Briynne's Reviews > The Heart is a Lonely Hunter

The Heart is a Lonely Hunter by Carson McCullers
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's review
May 25, 2012

really liked it
Read in March, 2012

I loved this book, but it depressed me to absolutely no end. It is a collection of woven-together stories that take place in a rather dreary factory town in the Deep South. There is a restless teenager named Mick who precariously teeters on the line between being a girl and a woman, a socialist discontent and drunk named Jake, the Copeland family who suffer the indignities of endemic, violent racism, and the unhappily married Mr. Brannon who runs a local diner.

But it is Mr. Singer, a man who can neither hear nor speak, who is the beautifully-constructed tragic figure at the center of the many interlocking stories that make up the novel. His silence and patient hospitality allow all manner of misfits and troubled souls to project whatever it is they are looking for onto him - they all imagine that he deeply sympathizes with their views and that he understands them in a way no one else does for the simple reason that he can’t say anything to the contrary and only half understands what they are talking about. Ironically, even though he is nearly plagued with the company of so many people, he is hopelessly lonely. He pines and obsesses over the memory of his utterly useless friend, a fellow deaf-mute man, who has been carted off to an asylum of sorts; regardless of the fact that his friend was selfish, lazy, vaguely disgusting, and showed absolutely no regard for him, Mr. Singer loves him and makes expensive, gift-laden pilgrimages to see his friend as often as he can. The trips seems to be his only real pleasure in life, as heartbreaking as that is.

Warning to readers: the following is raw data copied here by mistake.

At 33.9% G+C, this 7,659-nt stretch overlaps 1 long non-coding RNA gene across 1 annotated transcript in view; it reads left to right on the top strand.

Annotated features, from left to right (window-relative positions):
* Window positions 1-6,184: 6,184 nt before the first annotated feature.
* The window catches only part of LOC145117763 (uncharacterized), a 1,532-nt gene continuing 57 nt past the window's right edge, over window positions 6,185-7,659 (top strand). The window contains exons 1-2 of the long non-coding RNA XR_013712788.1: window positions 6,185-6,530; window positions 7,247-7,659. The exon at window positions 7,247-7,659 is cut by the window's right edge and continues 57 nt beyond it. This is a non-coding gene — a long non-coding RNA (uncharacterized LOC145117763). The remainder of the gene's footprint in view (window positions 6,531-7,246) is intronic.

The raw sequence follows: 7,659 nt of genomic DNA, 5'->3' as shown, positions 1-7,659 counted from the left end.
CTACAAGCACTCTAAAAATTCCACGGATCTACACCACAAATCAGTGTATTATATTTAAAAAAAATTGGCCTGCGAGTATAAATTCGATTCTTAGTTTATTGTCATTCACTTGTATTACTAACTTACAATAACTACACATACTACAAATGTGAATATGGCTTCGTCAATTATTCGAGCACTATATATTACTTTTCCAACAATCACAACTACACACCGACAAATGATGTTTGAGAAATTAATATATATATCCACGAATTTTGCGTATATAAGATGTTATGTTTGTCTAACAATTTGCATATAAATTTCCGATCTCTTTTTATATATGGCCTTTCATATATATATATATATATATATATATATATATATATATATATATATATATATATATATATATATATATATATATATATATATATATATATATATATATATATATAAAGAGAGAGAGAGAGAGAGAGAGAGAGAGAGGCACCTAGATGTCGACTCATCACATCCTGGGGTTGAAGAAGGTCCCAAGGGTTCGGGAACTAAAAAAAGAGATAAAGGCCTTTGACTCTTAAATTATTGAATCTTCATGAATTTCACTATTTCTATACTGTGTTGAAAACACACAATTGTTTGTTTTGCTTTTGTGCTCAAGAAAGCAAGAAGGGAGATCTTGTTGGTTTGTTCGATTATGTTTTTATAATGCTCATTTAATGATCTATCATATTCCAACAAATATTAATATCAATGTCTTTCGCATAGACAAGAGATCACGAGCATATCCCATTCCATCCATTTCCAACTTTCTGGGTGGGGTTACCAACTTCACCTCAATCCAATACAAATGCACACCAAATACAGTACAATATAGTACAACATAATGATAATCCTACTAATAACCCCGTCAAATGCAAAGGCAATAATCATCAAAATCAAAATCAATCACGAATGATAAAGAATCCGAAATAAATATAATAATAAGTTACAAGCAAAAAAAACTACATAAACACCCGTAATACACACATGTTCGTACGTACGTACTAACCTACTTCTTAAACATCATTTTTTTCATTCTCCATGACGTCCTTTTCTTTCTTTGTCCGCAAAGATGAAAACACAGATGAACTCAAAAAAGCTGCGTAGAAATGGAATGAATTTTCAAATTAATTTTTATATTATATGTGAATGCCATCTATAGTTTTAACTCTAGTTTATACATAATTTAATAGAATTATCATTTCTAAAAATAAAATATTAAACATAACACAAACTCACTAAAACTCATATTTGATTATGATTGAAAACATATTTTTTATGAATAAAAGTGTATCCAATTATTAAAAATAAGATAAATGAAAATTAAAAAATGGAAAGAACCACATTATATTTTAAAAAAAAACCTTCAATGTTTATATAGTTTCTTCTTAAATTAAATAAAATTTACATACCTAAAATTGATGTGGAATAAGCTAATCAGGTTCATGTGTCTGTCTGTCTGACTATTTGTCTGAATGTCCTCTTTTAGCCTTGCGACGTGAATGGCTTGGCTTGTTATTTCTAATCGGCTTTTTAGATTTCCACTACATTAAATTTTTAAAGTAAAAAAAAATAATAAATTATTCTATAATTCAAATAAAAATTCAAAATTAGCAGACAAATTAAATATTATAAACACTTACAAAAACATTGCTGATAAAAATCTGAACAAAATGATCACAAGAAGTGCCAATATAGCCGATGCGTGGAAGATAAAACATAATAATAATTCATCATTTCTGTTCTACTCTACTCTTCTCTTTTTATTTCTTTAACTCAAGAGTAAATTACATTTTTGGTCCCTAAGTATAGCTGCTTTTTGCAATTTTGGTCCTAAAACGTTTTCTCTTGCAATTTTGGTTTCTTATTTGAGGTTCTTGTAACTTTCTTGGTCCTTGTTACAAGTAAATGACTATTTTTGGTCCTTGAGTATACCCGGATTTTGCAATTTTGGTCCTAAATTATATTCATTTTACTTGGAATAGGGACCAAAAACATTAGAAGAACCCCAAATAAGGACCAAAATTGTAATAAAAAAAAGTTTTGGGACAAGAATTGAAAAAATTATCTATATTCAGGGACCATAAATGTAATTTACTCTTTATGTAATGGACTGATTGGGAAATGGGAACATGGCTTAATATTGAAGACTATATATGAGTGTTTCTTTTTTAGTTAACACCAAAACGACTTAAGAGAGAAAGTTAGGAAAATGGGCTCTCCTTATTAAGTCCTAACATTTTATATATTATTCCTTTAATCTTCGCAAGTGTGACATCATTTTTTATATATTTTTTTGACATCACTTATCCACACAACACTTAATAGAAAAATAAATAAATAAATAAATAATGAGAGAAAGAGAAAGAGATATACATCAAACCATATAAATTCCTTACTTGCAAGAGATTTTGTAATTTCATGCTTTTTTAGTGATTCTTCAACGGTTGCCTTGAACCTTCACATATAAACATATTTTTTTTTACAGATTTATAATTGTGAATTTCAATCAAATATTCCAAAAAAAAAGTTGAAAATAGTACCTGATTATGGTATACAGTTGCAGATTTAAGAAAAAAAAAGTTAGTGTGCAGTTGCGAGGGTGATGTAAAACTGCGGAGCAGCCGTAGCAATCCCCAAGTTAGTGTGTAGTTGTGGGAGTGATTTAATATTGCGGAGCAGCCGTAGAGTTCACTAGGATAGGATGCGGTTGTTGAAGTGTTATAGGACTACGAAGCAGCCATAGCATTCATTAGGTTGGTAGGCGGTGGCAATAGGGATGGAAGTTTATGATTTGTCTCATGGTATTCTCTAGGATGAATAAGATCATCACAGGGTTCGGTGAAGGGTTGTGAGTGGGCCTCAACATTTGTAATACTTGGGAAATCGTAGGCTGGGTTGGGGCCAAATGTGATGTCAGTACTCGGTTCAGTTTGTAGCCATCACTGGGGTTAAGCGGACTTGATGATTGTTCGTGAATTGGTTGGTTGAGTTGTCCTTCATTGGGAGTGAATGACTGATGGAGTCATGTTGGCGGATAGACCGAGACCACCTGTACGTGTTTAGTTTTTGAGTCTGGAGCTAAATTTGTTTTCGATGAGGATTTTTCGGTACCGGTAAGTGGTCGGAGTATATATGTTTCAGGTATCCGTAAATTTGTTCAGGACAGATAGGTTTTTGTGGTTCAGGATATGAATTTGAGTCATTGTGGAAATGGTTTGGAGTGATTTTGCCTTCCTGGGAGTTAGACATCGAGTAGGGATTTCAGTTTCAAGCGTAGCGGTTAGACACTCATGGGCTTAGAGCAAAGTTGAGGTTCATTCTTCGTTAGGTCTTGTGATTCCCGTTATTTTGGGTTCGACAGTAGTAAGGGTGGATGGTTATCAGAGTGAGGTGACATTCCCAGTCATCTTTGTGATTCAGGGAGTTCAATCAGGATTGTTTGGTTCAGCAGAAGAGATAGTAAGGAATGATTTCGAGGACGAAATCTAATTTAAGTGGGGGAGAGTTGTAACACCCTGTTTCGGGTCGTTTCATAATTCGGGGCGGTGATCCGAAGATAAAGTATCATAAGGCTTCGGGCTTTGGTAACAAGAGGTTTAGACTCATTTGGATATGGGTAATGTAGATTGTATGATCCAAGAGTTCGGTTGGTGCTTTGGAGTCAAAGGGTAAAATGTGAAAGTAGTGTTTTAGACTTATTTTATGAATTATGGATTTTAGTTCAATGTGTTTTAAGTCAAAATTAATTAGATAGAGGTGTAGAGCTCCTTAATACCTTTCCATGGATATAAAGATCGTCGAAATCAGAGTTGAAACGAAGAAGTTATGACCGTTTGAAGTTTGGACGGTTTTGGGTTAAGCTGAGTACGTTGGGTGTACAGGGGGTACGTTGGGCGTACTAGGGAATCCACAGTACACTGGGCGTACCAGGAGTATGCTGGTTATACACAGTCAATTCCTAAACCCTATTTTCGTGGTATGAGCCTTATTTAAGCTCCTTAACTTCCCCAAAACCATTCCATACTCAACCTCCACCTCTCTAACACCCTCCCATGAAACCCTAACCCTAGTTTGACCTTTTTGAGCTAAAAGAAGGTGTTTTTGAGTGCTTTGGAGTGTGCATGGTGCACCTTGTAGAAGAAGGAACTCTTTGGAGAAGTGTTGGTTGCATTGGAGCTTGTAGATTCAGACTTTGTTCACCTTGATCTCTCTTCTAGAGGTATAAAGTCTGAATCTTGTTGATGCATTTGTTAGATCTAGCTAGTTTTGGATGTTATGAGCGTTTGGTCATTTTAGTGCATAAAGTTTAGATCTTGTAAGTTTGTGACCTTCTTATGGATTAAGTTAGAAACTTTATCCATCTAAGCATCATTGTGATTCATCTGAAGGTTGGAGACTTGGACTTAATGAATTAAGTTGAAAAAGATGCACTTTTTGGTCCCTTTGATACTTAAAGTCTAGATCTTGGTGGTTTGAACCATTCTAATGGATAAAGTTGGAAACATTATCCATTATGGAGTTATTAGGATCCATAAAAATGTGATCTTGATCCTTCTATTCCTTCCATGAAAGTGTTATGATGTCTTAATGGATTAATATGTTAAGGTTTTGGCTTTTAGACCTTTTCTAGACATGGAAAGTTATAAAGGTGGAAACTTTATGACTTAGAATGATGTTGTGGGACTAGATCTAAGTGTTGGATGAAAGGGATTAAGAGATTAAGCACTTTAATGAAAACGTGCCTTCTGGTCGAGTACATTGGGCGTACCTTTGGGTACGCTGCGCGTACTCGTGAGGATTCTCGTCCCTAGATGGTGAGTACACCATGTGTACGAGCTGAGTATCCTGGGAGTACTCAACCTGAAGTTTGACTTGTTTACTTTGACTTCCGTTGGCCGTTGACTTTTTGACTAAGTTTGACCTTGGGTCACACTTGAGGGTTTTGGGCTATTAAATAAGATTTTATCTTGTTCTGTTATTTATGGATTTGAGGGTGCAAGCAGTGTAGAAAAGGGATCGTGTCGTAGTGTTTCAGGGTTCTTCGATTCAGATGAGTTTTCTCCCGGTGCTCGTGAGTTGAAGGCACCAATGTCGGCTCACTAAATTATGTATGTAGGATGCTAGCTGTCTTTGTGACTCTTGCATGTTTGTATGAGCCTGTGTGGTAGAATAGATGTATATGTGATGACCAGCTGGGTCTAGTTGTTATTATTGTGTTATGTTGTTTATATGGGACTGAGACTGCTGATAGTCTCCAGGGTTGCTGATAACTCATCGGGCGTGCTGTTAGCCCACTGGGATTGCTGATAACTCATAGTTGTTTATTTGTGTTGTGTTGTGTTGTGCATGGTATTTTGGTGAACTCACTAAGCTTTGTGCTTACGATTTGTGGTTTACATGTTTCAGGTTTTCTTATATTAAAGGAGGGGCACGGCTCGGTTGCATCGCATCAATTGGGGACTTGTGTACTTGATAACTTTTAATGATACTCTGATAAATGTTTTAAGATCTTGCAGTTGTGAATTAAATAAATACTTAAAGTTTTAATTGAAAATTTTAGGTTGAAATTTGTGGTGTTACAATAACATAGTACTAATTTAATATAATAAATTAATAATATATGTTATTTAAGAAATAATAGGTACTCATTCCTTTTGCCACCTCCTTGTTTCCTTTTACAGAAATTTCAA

Dr. Copeland also made me just incredibly sad. The goal of his whole life was to inspire his community’s fellow African-Americans to somehow pull themselves out of their often miserable circumstances by their bootstraps and beat a system that was basically designed against them. He led a Spartan life of extreme self-discipline that drove away his wife and children all for the goal of being exemplary and making a point to himself and others about the what could be achieved through pure force of will. While all of his patients looked up to him, none of them really wanted to emulate his severe lifestyle which excluded religion and most manner of fun, and he ended up an embittered old man who saw that he really hadn’t changed anything despite all his struggle. On top of his disappointment were the daily reminders that most white men viewed him with either contempt or smirking condescension, even though he was a keenly dignified, intelligent, and accomplished man, and there was all but nothing he could do about it.

I really got hooked by this book - it pulls you in even though it’s not at all a fun read. There is so much sadness and a sense of hopelessness that bubbles under the surface of every character. There is no Disney ending where they all find their way and walk off into the sunset together, but their pain and troubles feel wonderfully real. This is a fantastic book, and I would definitely recommend it.
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